Chinese researchers have published the country's lunar rover travelogue of its first two years of service on the lunar far side and have revealed, among other discoveries, a strange "sticky" material on the Moon's Far Side, as well as strange elongated rocks.
Although the Moon is the closest cosmic body to our planet in the solar system–one which we can “easily” visit–we are far from fully exploring it.
Nevertheless, throughout the years, various human-crewed (Apollo) and robotic missions have landed on the lunar surface and advanced our understanding of how the Moon formed, what it is currently like, and what it was in the distant past when it formed.
In our quest to fully understand our natural satellite, we have explored the near side of the Moon with greater success than the far side. This is because landing on the far side of the Moon requires more effort, better technology, and coordination, which makes it a bit more complicated.
Regardless, human ingenuity knows no bounds.
The Chinese Space Agency managed to successfully land the Chang’e 4 mission on the far side of the Moon–specifically on the Von Karman crater–on Jan. 3, 2019.
The lander and rover have already worked for three years surviving their initial three-month designed lifetime.
During the 36 months operating on the lunar surface, the Chang’e mission has helped us better understand the Moon’s formation as well as its history. But the mission has also better documented the surface of the far side of the Moon, taking a plethora of photographs of the lunar landscape and making various essential discoveries.
Chinese News Agency Xinhua reported that the country’s scientists published the Chang’e 4’s lunar rover travelog of its first two years of service. The travelog illustrates the unique and untraveled moonscape on the lunar far side, exposing its noteworthy distinctions with the near side with in-situ evidence.
Details of the two-year travelog have been detailed in a study published in the peer-reviewed journal Science Robotics. The peer-reviewed research detailed various important discoveries on the lunar far side, including cloddy soil, gel-like rocks, and fresh small craters inside the Von Karman Crater in the South Pole-Aitken Basin.
Among the more interesting discoveries, however, is a curious “sticky” material on the lunar far side.
Researchers from the Harbin Institute of Technology and the Beijing Aerospace Control Center have analyzed data and images collected by Yutu-2, offering detailed geological knowledge at the landing site that can help deepen understanding of the formation and evolution of the Moon reports Xinhua.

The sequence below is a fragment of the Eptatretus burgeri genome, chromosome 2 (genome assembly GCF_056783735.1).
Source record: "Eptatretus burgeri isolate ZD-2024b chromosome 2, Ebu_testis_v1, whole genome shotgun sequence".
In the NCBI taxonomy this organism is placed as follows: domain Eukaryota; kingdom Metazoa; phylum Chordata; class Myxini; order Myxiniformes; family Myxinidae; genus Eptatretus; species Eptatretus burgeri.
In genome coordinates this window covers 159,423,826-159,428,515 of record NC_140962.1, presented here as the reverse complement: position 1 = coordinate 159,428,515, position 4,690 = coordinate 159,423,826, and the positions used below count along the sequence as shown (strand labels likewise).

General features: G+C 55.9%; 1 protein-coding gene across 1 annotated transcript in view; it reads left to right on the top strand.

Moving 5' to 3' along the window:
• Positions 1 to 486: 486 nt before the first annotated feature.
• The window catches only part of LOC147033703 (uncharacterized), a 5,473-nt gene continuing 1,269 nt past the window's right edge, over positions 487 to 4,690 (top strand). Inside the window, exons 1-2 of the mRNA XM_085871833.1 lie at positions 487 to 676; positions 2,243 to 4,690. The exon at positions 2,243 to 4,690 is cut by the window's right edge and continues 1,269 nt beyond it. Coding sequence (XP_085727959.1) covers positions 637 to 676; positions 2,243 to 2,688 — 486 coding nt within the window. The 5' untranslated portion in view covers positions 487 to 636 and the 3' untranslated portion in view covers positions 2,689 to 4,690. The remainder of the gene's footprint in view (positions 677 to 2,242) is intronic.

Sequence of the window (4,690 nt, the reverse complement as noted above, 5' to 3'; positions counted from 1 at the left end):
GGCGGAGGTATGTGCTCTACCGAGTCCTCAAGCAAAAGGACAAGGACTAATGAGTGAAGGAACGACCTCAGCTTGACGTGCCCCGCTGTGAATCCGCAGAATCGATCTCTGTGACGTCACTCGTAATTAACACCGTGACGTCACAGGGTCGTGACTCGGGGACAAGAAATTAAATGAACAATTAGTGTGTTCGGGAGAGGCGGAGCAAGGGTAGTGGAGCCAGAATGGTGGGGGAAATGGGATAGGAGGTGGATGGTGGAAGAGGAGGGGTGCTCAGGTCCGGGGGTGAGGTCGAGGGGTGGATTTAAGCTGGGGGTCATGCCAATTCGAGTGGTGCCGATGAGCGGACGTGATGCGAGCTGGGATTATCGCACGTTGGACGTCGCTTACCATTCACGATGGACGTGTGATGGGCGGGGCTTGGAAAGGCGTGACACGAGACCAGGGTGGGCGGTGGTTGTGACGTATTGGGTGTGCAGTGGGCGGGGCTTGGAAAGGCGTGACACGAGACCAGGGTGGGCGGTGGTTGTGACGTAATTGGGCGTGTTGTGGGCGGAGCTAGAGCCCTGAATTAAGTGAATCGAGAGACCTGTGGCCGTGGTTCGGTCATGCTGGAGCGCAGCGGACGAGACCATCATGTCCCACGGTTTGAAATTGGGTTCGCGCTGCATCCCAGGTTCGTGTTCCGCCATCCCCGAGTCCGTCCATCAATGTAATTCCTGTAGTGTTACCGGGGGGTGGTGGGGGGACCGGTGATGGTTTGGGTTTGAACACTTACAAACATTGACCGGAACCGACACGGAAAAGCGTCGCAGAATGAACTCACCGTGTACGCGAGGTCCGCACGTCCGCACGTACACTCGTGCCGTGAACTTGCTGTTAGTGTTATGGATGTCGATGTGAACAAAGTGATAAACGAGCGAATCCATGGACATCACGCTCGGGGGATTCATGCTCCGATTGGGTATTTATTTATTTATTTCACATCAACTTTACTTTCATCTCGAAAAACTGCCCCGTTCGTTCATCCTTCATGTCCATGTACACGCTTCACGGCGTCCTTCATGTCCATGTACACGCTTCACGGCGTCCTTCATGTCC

It has been a bumpy trip for Yutu-2
During its lunar journey, the Chinese lunar far side travelog revealed that Yutu-2 slipped and skidded while driving on the surface. This is indicative that the terrain it landed on is dotted with gentle local slopes, though relatively flat on a large scale.
The rover is a six-wheeled all-terrain robot equipped with four steering motors. This makes the miniature device capable of climbing 20-degree slopes and overcoming obstacles up to 20 centimeters high.
The study published in Science Robotics reveals that during the rover’s journey to a shared study site with the Chang’e-4 probe, its lug-reinforced wheels sometimes sank slightly into the ground.
The study also reveals that researchers used the rover’s wheel as a trenching device allowing to estimate lunar soil properties.
They found that the supporting property of the regolith is similar to that of dry sand and sandy loam on Earth, more robust than typical lunar soil from the Apollo missions.
Researchers also estimated, based on the earthy soil observed at Yutu-2’s wheels, that the soil there is stickier than the landing site of its predecessor, Chang’e-3, which landed softly in Rainbow Bay (Sinus Iridum) on the near side of the Moon in December 2013, according to the study.
The researchers attributed the increased soil cohesion to the higher ratio of agglutinates in the regolith, making soil particles more likely to hold together when ground by wheels.
Since the soil has adhered to the rover’s wheel lugs rather than its mesh surface, they suggested that the lug surface be coated with a unique non-stick material on future missions to improve its traction ability.
Awesome lunar craters
On its eighth lunar day, Yutu-2 ventured out to explore a two-meter crater and detected an unexpected gel-like material at the base of the crater.
According to the study, the shimmering, dark greenish material is likely to be impact-melted rock or impact-generated glass-coated breccia, a type of rock composed of sharp fragments embedded in a fine-grained matrix.
Yutu-2 then stopped rather than drive down along the steep crater wall, fearing that the decrease in traction from the wheels might not be strong enough to drive the rover back, the researchers said.
Despite this, on its first 25 lunar days, the rover’s cameras captured images of a wide variety of craters, according to the study.
These include highly degraded craters with gentle slopes and flat rims and craters with grain-sized ejecta, ranging from particles to lumps.
The findings revealed that the ejecta craters were observed to have thick walls and bottoms, with debris evenly or unevenly distributed.
The researchers said that these ejecta craters are not primary but secondary ones that were formed by a larger crater located to the west of the landing site, as they all faced northwest in line with the horizontal component of the impact force.
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